On the other hand, if s/he is talking about  how to make muffins, then it would be more along the lines of "Mixing wet and dry until just combined is the method by which you will get the best muffins." 

(That sounded much clearer in my head. Sorry.)

The context (what little there is, anyway) is definitely the 'other hand' part. No method was being described, it was just a simple statement. What's kind of ironic is that it was said by the type of person that jumps down other people's throats for having even a single letter out of place...
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Clarissa

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Re: Grammar and spellling that make you twitch
« Reply #215 on: September 23, 2013, 04:47:42 PM »
I live in England and hear this all the time. "I lent a pen from Paul". No you borrowed a pen, Paul lent you a pen. Arrgghh! Or people seem to think its proper to say "I". As in,"I and Nick were there."If you would say me singular, then it is still me plural. And the misuse of then/than. I'd rather eat peas than sleep in a ditch, verses I'd rather eat peas then sleep in a ditch!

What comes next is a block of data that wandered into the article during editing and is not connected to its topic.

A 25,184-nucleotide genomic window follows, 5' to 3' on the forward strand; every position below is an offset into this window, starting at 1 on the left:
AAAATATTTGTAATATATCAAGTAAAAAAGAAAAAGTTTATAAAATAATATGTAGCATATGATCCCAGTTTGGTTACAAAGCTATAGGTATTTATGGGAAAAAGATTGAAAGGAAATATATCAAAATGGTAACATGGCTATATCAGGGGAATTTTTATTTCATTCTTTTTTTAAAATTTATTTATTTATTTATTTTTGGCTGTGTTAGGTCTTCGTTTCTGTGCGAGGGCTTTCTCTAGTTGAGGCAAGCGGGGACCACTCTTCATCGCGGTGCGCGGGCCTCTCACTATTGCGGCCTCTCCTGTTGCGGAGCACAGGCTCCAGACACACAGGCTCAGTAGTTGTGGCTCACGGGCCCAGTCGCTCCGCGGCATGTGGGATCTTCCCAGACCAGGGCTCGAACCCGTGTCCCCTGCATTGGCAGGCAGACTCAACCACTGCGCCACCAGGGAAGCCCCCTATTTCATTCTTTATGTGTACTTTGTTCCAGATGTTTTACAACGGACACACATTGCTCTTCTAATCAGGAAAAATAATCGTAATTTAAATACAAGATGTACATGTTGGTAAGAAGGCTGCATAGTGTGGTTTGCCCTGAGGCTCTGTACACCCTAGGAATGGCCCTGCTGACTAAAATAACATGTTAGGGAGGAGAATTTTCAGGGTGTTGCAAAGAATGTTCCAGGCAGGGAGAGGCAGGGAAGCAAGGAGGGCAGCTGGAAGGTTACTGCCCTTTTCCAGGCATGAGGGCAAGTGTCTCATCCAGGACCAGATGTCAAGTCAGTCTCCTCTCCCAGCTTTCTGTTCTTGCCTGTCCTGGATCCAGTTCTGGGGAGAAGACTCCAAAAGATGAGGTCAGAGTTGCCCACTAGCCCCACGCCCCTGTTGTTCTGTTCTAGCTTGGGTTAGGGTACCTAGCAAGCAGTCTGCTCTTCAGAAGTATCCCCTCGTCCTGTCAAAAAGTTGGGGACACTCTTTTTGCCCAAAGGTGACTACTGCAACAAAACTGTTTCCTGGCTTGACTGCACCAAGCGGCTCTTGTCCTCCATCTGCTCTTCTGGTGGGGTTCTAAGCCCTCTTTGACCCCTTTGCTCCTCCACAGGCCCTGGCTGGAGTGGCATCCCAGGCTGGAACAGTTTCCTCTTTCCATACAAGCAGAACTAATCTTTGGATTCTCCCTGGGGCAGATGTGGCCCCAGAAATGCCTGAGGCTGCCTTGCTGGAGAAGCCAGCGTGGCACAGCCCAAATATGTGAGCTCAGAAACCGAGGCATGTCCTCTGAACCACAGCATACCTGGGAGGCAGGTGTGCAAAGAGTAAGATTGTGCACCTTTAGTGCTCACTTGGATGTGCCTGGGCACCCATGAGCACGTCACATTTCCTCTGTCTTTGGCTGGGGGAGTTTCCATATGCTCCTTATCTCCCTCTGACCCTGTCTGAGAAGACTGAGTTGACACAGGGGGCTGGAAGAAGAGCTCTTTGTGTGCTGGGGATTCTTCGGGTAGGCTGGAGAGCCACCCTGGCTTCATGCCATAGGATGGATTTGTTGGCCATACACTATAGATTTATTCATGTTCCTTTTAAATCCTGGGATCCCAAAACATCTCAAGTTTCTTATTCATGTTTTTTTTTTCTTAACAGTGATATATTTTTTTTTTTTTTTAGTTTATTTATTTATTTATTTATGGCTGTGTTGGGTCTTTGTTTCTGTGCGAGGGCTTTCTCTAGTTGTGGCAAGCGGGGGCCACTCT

Onyx_TKD

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Re: Grammar and spellling that make you twitch
« Reply #216 on: September 23, 2013, 04:56:31 PM »
I live in England and hear this all the time. "I lent a pen from Paul". No you borrowed a pen, Paul lent you a pen. Arrgghh! Or people seem to think its proper to say "I". As in,"I and Nick were there."If you would say me singular, then it is still me plural. And the misuse of then/than. I'd rather eat peas than sleep in a ditch, verses I'd rather eat peas then sleep in a ditch!

Did you perhaps mix up your examples? You wouldn't say "Me was there." You'd say "I was there," so "Nick and I were there" would be entirely correct. OTOH, the order "I and Nick" rather than "Nick and I" is atypical, although I don't know whether there is an explicit rule against it or just convention.